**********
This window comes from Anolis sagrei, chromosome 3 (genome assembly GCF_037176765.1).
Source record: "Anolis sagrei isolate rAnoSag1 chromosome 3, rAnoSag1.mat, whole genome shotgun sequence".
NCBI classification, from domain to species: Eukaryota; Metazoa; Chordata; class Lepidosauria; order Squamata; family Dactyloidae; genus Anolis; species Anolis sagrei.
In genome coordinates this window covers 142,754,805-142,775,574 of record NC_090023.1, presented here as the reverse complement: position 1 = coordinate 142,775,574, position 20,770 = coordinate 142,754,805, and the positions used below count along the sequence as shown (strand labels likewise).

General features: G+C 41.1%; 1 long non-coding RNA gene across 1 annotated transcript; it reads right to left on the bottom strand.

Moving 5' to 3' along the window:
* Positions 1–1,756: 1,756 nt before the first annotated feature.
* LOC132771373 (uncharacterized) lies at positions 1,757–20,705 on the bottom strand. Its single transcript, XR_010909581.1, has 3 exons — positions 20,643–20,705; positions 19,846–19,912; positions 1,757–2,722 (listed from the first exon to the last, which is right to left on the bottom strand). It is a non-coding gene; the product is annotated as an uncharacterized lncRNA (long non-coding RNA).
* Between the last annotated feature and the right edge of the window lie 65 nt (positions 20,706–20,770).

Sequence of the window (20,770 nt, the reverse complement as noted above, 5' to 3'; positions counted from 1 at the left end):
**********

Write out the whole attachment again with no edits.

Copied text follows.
This window comes from Anolis sagrei, chromosome 3 (genome assembly GCF_037176765.1).
Source record: "Anolis sagrei isolate rAnoSag1 chromosome 3, rAnoSag1.mat, whole genome shotgun sequence".
NCBI classification, from domain to species: Eukaryota; Metazoa; Chordata; class Lepidosauria; order Squamata; family Dactyloidae; genus Anolis; species Anolis sagrei.
In genome coordinates this window covers 142,754,805-142,775,574 of record NC_090023.1, presented here as the reverse complement: position 1 = coordinate 142,775,574, position 20,770 = coordinate 142,754,805, and the positions used below count along the sequence as shown (strand labels likewise).

General features: G+C 41.1%; 1 long non-coding RNA gene across 1 annotated transcript; it reads right to left on the bottom strand.

Moving 5' to 3' along the window:
* Positions 1–1,756: 1,756 nt before the first annotated feature.
* LOC132771373 (uncharacterized) lies at positions 1,757–20,705 on the bottom strand. Its single transcript, XR_010909581.1, has 3 exons — positions 20,643–20,705; positions 19,846–19,912; positions 1,757–2,722 (listed from the first exon to the last, which is right to left on the bottom strand). It is a non-coding gene; the product is annotated as an uncharacterized lncRNA (long non-coding RNA).
* Between the last annotated feature and the right edge of the window lie 65 nt (positions 20,706–20,770).

Sequence of the window (20,770 nt, the reverse complement as noted above, 5' to 3'; positions counted from 1 at the left end):